Secret Dress Language

I’m visiting with family for my soon-to-be-cousin-in-law’s bridal shower. [Have I ever mentioned that I freakin’ love my family?  It is true.]

While wrapping presents, my aunt and I got to talking about how hard it can be to find a dress to wear to a wedding.  The rules we follow1 are:

1. No black. (Not a funeral)

2. No white. (You are not the bride)

3. Don’t match or clash with the bridesmaids (this can be tricky for weddings of people you don’t know as well, but it helps to wear a dress that can’t be mistaken as a bridesmaid dress).

4. Nothing too revealing.

And then item 5 brought about a controversy.  My aunt said, “no fire engine red.”  I said, “Oh crap. I wore red to Karrie’s (cousin) wedding, orange to Jamie’s (cousin) wedding, and red again to Matt and Carrie’s (finlaws) wedding.”

My aunt Chris, having been to two out of three and having seen pictures from the third, said, “All those dresses were fine. It’s a particular shade of bright red that I think belongs in a club, not at a wedding.”

Then I remembered that at Matt and Carrie’s wedding, someone told me that wearing a red dress signifies having slept with the groom.  Has anyone else heard of that?2

Anyway, the fact that Chris follows a no-red rule, and I do not, makes me worry that I’m too old-fashioned in sticking to ruling out black dresses for weddings.  I just can’t get over the feeling that black dresses are funereal; not fitting with the celebration and joy of weddings.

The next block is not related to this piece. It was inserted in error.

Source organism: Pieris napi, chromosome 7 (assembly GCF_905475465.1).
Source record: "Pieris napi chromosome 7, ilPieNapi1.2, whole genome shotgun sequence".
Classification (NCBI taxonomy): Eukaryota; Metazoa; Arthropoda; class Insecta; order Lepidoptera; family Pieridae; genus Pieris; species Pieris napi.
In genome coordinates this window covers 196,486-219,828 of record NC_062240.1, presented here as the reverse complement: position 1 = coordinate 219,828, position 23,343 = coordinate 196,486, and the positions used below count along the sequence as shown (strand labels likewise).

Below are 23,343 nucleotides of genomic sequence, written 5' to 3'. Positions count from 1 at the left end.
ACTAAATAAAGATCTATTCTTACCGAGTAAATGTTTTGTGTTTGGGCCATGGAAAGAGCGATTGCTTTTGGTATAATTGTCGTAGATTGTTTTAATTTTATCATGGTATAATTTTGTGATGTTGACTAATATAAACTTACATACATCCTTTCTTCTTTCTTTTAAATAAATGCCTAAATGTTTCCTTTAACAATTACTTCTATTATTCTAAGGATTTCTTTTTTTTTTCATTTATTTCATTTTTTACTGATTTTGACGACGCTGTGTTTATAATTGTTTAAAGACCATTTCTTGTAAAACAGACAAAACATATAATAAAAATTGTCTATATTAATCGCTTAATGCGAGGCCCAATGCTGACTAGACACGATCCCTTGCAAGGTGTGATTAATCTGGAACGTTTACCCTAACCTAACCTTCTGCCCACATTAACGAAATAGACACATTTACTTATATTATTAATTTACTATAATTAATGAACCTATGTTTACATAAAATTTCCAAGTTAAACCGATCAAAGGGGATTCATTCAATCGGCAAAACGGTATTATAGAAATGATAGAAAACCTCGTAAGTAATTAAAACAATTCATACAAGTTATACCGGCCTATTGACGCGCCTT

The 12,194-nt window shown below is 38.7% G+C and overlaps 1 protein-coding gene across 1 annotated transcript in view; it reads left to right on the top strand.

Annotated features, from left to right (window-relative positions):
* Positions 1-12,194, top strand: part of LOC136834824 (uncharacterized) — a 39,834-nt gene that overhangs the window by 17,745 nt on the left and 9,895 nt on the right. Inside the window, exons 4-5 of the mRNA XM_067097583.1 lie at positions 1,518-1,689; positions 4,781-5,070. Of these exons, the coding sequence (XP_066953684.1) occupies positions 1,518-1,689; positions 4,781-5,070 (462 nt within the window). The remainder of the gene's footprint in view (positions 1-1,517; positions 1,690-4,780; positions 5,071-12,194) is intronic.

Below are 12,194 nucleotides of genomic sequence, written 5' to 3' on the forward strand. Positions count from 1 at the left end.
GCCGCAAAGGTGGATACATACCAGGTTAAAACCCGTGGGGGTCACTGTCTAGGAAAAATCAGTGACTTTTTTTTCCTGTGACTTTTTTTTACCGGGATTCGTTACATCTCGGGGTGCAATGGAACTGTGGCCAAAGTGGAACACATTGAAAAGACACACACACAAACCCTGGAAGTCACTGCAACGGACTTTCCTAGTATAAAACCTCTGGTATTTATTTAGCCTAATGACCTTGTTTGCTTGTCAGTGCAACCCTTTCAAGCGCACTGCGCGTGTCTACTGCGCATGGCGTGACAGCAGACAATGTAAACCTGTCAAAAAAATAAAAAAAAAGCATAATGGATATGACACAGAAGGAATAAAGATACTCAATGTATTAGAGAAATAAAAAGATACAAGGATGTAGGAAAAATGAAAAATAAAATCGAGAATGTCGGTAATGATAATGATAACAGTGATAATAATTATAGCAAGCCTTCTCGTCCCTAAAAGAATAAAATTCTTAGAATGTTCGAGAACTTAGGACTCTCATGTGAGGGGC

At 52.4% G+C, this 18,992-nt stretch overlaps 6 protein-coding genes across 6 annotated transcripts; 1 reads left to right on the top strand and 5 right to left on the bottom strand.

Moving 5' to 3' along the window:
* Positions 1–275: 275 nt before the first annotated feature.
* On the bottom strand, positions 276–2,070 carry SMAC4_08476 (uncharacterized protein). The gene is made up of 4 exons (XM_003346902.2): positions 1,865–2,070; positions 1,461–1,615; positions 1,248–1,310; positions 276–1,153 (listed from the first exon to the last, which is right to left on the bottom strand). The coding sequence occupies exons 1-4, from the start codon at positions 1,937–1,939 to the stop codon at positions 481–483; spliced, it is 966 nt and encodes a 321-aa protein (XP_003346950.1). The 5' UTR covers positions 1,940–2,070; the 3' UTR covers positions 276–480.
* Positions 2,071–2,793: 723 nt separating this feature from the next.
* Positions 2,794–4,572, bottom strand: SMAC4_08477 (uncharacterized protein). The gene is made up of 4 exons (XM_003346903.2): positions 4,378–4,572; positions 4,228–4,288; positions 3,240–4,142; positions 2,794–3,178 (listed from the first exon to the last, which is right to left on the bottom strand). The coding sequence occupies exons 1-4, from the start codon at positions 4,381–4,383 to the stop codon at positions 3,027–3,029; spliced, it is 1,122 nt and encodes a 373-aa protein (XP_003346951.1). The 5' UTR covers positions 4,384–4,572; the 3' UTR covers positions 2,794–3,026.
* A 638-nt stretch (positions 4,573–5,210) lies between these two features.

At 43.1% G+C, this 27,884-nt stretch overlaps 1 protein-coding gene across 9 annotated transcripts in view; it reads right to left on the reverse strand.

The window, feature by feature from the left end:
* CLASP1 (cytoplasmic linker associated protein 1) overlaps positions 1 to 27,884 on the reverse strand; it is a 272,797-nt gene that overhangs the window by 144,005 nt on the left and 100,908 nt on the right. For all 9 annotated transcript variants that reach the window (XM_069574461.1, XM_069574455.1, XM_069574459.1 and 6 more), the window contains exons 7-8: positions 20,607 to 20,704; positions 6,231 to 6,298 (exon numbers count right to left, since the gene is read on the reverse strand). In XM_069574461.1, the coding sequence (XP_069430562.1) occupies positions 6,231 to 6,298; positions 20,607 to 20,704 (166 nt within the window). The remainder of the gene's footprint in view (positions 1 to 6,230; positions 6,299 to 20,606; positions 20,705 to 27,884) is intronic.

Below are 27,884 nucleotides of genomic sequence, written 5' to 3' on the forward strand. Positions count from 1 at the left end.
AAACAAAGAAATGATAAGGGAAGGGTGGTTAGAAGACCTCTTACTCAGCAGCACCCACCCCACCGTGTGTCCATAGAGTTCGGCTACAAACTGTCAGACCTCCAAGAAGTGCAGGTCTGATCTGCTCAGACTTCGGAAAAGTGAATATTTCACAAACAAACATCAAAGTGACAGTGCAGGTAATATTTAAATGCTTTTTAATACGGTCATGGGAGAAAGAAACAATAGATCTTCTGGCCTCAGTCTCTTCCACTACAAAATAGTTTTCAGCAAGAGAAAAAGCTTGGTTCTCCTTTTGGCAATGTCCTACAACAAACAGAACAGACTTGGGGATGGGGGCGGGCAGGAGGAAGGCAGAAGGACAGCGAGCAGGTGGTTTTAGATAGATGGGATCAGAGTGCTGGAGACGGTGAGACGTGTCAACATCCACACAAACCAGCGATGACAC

This is not to say you can’t celebrate in a black dress, look at New Year’s Eve.  But you know what else you are doing on New Year’s? Marking the end of another year gone.  Singing “Auld Lang Syne,” which is an effing depressing song.  Staring into the face of mortality, now that Dick Clark is finally aging. Black fits NYE.  It doesn’t fit weddings.

Anyone else in my anti-black boat?  Or do I need to hip to the new world order?

1Note I said “we follow.” I am not saying you are a bad person if you’ve violated any of these rules.
2To answer the begged question… MIND YOUR OWN BIZ MARKIE.

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24 responses to “Secret Dress Language